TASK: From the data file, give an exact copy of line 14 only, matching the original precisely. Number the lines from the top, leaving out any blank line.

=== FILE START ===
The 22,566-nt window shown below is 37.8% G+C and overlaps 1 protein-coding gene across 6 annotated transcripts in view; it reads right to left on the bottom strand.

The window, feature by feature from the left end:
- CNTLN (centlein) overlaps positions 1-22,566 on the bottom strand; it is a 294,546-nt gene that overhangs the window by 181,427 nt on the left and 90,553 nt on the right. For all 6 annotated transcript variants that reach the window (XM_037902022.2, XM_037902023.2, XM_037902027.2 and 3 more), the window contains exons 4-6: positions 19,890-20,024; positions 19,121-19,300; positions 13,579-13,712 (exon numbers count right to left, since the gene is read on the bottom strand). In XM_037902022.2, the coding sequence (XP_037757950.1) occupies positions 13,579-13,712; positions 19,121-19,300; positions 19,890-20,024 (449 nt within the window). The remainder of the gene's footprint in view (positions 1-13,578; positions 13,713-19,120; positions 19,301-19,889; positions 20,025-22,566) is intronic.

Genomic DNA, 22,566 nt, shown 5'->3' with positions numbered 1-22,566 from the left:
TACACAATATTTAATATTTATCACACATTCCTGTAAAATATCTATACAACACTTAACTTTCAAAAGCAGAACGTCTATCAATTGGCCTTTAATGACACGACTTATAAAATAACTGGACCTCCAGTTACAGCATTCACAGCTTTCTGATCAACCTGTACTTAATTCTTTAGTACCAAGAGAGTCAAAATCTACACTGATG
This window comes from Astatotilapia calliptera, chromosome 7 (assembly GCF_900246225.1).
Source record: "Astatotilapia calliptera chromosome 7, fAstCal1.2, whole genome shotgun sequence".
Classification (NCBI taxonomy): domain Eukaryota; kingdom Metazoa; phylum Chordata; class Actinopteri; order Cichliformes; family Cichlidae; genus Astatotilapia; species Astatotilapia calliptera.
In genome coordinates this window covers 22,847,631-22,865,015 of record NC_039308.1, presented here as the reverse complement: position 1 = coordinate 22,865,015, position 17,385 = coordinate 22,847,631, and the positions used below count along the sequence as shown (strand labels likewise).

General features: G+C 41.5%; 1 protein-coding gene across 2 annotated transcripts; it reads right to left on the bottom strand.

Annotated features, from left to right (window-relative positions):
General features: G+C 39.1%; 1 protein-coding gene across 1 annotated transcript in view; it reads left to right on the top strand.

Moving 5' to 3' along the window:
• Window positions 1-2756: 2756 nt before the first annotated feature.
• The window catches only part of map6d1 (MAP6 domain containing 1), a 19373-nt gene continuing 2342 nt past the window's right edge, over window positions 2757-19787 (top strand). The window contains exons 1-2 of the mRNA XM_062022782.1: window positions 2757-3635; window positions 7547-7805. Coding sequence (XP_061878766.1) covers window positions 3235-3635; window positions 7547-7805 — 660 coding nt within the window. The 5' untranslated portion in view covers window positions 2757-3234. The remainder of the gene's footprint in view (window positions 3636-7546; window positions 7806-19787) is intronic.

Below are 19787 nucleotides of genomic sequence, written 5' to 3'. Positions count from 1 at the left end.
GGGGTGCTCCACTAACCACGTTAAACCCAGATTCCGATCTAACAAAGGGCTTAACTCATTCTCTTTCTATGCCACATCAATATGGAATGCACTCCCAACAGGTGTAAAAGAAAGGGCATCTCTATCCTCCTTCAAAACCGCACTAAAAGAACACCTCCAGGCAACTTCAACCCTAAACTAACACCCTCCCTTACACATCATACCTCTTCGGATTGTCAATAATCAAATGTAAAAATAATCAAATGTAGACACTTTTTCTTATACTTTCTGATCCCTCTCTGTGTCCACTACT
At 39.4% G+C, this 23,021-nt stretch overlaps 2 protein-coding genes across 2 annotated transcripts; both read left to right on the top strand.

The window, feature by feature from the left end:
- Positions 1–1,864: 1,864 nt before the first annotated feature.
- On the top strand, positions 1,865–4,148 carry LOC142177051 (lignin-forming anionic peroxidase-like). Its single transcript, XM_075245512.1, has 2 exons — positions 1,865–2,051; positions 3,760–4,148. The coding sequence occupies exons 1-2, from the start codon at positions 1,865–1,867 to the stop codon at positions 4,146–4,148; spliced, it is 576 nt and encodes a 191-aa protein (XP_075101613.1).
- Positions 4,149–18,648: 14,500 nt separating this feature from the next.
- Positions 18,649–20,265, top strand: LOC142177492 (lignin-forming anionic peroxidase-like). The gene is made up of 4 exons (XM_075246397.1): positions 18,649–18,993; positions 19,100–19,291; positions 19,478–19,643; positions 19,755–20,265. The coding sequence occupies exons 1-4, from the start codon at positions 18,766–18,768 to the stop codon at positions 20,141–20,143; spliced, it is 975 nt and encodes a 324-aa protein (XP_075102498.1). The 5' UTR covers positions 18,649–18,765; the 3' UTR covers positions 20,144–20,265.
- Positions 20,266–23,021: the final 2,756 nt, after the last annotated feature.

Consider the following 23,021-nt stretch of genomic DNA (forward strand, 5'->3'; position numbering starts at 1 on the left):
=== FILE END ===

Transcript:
• Window positions 1-2756: 2756 nt before the first annotated feature.